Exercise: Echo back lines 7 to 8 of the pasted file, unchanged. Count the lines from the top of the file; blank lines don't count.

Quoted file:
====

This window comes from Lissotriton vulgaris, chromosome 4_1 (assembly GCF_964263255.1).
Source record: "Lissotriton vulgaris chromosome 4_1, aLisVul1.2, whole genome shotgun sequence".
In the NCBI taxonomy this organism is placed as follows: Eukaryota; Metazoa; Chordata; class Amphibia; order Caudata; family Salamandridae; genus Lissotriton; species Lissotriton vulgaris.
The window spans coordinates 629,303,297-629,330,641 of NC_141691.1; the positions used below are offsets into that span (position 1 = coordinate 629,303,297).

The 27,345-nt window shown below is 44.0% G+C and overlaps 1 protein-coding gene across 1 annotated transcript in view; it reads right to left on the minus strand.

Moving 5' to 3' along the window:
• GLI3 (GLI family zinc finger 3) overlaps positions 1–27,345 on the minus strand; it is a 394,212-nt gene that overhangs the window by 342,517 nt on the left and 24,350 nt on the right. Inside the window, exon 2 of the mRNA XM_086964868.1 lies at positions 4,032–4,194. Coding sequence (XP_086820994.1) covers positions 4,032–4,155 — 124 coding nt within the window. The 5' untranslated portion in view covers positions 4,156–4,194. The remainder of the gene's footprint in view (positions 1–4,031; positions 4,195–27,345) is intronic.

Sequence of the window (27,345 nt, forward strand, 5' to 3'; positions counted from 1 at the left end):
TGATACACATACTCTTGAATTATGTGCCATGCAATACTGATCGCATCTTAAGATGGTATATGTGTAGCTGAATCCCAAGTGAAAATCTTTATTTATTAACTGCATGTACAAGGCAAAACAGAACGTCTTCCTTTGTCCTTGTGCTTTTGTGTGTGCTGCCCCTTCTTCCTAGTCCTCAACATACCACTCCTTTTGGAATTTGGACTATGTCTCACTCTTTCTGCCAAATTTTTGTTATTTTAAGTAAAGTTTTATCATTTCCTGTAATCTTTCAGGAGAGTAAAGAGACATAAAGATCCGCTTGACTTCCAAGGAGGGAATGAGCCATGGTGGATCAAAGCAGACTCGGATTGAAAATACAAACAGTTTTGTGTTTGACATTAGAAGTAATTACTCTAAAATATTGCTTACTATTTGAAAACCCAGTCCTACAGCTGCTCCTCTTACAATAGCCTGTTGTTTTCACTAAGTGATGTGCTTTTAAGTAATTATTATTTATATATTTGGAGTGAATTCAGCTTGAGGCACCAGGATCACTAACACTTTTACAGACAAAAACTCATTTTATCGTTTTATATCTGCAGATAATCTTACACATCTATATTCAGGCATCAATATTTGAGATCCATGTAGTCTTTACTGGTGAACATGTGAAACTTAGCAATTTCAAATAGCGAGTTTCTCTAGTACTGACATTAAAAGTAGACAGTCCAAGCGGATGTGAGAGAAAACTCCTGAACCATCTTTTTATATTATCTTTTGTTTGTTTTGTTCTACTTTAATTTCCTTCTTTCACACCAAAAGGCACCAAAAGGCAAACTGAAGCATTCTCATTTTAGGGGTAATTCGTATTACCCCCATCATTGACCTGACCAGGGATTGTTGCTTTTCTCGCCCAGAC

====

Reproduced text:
• GLI3 (GLI family zinc finger 3) overlaps positions 1–27,345 on the minus strand; it is a 394,212-nt gene that overhangs the window by 342,517 nt on the left and 24,350 nt on the right. Inside the window, exon 2 of the mRNA XM_086964868.1 lies at positions 4,032–4,194. Coding sequence (XP_086820994.1) covers positions 4,032–4,155 — 124 coding nt within the window. The 5' untranslated portion in view covers positions 4,156–4,194. The remainder of the gene's footprint in view (positions 1–4,031; positions 4,195–27,345) is intronic.

Sequence of the window (27,345 nt, forward strand, 5' to 3'; positions counted from 1 at the left end):